Yes, Virginia, it is a sewer rate INCREASE, in spite of what you may have read elsewhere.


The Courier-Journal came a bit late to coverage of New Albany’s eleventh hour sewer ordinance, but once fully engaged, the Louisville newspaper correctly grasped the obvious.

Plain, simple, and in keeping with the real-world definition of the word “increase”: To make greater, as in number, size, strength, or quality; augment; add to.

C-J reporter Madeleine Winer did not become immersed in semantics.

New Albany City Council approved increasing sewer rates for the third time in the last six years Tuesday night.

The council voted to hike sewer rates by three percent in a 7-1 vote Tuesday night. The rate increase would cover the city’s ongoing improvements to its sewer system and equipment costs as well as the debt it owes on bonds it has used for improvements in the past, city officials said.

The vote is still subject to review by the public and wouldn’t go into effect until next July if passed again by the council.

Bizarrely, almost to the very last gasp, the Jeffersonville News and Tribune — which entirely missed the sewer ordinance’s first reading, and apparently still operates with a bare minimum of editorial supervision — continued its preference for obfuscating the increase with a series of euphemisms (settle down, Shane: “The substitution of a mild, indirect, or vague expression for one thought to be offensive, harsh, or blunt.”)

That’s right: An increase as structure change in large face, with “rates raised” coming in small print, although by this point, the ordinance had passed muster and it mattered very little.

Fascinatingly, for a while there, it was almost as though we were witnessing a wordplay competition among current and former newspaper staff members. How many different words can be substituted for the best and most obvious one, increase?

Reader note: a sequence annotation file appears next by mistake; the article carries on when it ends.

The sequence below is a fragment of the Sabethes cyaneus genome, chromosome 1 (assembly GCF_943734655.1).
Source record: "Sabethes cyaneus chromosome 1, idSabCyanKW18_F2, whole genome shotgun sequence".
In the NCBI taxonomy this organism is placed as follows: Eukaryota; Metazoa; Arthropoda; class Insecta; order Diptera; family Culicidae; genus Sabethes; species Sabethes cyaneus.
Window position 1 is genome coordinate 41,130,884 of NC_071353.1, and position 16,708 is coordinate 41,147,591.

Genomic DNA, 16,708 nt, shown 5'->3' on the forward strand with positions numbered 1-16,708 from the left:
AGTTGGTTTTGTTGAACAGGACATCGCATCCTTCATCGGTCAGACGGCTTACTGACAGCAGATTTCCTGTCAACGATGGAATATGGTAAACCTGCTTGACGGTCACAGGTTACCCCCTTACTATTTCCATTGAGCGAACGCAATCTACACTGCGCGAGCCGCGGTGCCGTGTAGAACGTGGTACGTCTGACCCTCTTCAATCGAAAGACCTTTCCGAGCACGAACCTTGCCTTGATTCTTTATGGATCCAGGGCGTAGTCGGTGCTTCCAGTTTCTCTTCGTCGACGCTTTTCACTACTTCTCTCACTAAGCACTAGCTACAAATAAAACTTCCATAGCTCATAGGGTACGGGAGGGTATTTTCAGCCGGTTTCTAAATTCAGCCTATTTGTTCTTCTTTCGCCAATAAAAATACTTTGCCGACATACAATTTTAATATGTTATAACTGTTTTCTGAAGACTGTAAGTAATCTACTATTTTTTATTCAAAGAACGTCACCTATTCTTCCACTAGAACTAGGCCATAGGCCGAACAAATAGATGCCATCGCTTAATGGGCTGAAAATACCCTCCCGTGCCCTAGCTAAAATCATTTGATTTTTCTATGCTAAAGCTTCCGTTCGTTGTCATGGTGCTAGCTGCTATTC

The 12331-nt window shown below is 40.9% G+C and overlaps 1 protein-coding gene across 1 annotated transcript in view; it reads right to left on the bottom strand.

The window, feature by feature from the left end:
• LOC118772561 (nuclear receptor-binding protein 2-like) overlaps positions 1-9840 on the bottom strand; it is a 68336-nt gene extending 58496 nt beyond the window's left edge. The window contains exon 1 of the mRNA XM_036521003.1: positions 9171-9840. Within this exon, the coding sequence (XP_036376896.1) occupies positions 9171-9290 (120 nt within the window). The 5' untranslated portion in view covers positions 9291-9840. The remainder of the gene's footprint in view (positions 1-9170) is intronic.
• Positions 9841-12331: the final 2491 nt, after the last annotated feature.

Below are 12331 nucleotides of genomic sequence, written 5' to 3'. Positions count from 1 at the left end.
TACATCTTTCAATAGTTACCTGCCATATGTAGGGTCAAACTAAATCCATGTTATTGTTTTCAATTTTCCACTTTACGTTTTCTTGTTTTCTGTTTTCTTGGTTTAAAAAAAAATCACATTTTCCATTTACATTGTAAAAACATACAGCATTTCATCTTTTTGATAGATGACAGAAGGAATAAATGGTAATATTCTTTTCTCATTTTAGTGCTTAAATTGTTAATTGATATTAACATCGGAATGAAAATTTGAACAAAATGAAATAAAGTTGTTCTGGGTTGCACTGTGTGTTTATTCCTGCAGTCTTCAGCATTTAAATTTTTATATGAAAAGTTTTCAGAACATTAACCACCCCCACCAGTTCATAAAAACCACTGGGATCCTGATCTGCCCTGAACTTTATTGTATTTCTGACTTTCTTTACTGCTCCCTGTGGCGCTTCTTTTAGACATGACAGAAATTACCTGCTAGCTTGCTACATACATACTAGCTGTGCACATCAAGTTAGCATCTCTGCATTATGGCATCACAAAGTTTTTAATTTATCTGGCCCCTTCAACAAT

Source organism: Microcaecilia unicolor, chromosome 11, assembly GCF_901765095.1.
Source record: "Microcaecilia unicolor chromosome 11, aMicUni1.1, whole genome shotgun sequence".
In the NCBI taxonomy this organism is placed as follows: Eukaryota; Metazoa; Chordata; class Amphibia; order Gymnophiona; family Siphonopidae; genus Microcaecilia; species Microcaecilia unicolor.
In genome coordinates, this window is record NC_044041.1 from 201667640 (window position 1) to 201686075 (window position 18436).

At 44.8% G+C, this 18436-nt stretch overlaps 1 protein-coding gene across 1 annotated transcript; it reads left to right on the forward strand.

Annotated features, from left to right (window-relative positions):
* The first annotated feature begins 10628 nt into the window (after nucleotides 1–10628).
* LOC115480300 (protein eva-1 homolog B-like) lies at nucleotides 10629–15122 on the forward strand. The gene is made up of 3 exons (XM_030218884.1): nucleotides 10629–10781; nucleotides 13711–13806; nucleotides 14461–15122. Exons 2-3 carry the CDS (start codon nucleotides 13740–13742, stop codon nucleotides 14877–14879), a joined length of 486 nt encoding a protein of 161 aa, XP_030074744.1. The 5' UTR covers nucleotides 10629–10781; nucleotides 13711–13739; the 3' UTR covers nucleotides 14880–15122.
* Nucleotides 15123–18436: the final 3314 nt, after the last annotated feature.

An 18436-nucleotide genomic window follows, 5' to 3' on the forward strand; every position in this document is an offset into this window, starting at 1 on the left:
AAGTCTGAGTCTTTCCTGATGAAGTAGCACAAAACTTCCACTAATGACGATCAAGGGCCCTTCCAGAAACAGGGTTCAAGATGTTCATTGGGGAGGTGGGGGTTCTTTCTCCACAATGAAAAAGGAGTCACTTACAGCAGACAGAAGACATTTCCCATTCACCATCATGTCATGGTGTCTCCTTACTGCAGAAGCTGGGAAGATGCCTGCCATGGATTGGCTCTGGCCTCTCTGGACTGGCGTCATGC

It is to the reporter Beilman’s credit that she at least tried to explain. Have you noticed that the News and Tribune’s upper management almost never participates in such exchanges on social media, though reporters invariably do?

A knight in shining armor rode to the rescue.

Tweeting on meeting night, reality began seeping into Beilman’s dispatches, as it was revealed that the rolling CPI average could be 4% or higher on monthly bills; then again, “bump” and “nudge” are absent numerical thresholds.

Again to Beilman’s credit, by the time the article was written, the euphemisms were dead and buried.

I remain bewildered. If the objective of a headline is to grab the reader’s attention, then doesn’t using the most accurate word (increase) achieve this at the bare expense of four additional letters (bump) and an added word (structure changes)?

In closing, here’s a concise introduction to the relationship between journalists and politicians.

What is clear is that the relationship between journalists and politicians can have a significant impact on the functioning of a fair and just society. Politicians make decisions and take action on behalf of the public. Journalists scrutinise those decisions and report the implications to the public.